Table 2. The chemical composition of natural grazing and crop by-products.

Feeds

DM (%)

CP (% DM)

CF (% DM)

EE (% DM)

Ash (% DM)

NFE (% DM)

Grass

95

3.5

31.3

0.7

4.7

59.8

Browse

93

10.7

13.9

-

5.7

-

Maize stover

92

4.2

34.4

2.1

4.4

54.9

Sugar-cane tops

92

4.2

34.3

2.2

6.9

52.4

Pineapple pulp

92

3.4

16.1

1.6

4.2

74.7

DM = dry matter;
CP = crude protein;
CF = crude fibre;
EE = ether extract;
NFE = nitrogen-free extract.

Results and discussion

Daily intakes of MS, SCT and DPP without protein supplementation and monitored weekly from mid-September to November 1994 are presented in Figure 1.

The daily intakes of MS and SCT were similar averaging about 80 g over the eight-week period. However, intake of DPP was much higher reaching a peak of 750 g per day in the sixth week. MS and SCT are known to be low quality roughages which contribute little to animal production unless subjected to some physical or chemical treatments. Dried pineapple pulp appears to be a good source of energy for the goats.

There was no evidence of any dramatic improvement in intake of MS and SCT and DPP through protein supplementation (Figures 2, 3 and 4). At a low level of protein supplementation, the intakes of MS and DPP were slightly depressed.

Changes in live weights of the Swazi goats over a 75-day period under different dietary treatments are presented in Table 3.

High level protein supplementation improved growth rate in goats grazed on natural pastures only as well as those fed crop-resides in addition to grazing. Growth response to protein supplementation was more remarkable under grazing only and when grazing was combined with the feeding of DPP. The better improved growth rates observed in goats grazed on natural pastures only and those given DPP in addition to grazing suggest that protein was more limiting in those circumstances than was the case in animals fed SCT and MS in addition to grazing (Table 1). The DPP could also have been better utilised because of its low crude fibre content and high energy potential compared to SCT and MS.

Figure 1. Changes in daily intake of crop residues with time.

Figure 2. Change in daily intake of maize stover with time.

Figure 3. Daily intake in sugar-cane tops with time.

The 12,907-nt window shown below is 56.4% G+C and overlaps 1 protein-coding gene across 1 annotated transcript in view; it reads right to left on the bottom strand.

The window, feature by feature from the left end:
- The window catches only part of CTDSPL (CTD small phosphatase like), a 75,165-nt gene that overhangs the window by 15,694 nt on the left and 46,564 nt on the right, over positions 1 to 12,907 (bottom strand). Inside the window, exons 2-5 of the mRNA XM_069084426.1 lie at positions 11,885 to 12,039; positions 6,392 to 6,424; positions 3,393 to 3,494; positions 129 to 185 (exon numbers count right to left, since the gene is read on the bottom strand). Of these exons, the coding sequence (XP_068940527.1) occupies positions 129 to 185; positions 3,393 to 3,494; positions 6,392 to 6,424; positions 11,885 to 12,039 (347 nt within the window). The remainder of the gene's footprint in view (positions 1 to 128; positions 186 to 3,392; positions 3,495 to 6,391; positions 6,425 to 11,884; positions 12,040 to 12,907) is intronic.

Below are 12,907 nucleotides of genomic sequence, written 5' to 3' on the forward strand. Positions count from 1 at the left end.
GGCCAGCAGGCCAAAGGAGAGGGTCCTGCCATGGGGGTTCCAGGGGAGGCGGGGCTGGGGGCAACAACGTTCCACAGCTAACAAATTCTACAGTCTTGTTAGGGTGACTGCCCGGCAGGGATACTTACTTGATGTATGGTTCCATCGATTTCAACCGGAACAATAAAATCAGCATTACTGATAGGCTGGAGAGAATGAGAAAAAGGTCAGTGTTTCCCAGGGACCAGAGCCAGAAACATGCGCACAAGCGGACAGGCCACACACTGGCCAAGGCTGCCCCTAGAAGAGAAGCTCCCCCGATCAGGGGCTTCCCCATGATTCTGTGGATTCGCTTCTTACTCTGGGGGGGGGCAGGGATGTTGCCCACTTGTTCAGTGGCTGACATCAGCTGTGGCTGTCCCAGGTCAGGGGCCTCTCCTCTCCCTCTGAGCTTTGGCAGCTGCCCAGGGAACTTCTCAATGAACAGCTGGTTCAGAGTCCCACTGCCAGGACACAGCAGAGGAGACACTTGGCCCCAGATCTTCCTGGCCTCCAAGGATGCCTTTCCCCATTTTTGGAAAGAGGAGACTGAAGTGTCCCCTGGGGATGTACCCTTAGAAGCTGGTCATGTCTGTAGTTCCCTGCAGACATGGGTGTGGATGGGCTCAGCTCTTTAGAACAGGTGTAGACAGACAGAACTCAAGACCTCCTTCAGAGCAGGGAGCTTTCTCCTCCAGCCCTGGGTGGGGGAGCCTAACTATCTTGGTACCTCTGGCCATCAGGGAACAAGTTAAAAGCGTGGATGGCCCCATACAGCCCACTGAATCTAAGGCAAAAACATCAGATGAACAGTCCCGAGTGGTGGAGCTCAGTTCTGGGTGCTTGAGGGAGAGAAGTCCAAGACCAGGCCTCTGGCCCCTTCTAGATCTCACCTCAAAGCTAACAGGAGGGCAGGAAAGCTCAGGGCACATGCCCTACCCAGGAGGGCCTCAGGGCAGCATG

Figure 4. Changes in daily intake of dried pineapple pulp with time.

Conclusions

Growth rates in goats under natural grazing can be improved if supplemented with adequate protein. It seems then that under the grazing conditions studied, protein could be a more limiting factor for goat production than energy. There is therefore a need to explore cheap and easily available protein sources. When protein is available, the energy requirement can be further supplemented with DPP. Maize and sugar-cane tops have limited possibilities for improving weight gains in goats unless subjected to some physical or chemical treatments.

Table 3. Changes in live weight of goats under different dietary treatments.




Level of protein supplement*

0 g

80 g

160 g

AWC (kg)

ADG (g)

AWC (g)

ADG (g)

AWC (kg)

ADG (g)

Grazing only

4.9

65.3

4.7

62.7

6.1

81.3

Grazing + maize stover

2.4

32.0

2.7

36.0

3.5

47.7

Grazing + sugar-cane tops

2.5

33.3

3.1

41.3

3.6

48.0

Grazing + pineapple pulp

4.5

60.0

6.1

81.3

6.3

84.0

* AWC = average weight change;
ADG = average dietary gain.

Reference

Ogwang B.H., Mavimbela D., Vilakati R. and Khumalo G.Z. 1994. Socio-economic aspects of goat nutrition in Swaziland. In: Lebbie S.H.B., Rey B. and Irungu E.K. (eds), Small Ruminant Research and Development in Africa. Proceedings of the Second Biennial Conference of the African Small Ruminant Research Network, AICC, Arusha, Tanzania, 7-11 December 1992. ILCA (International Livestock Centre for Africa)/CTA (Technical Centre for Agricultural and Rural Cooperation). ILCA, Addis Ababa, Ethiopia. pp. 15-18.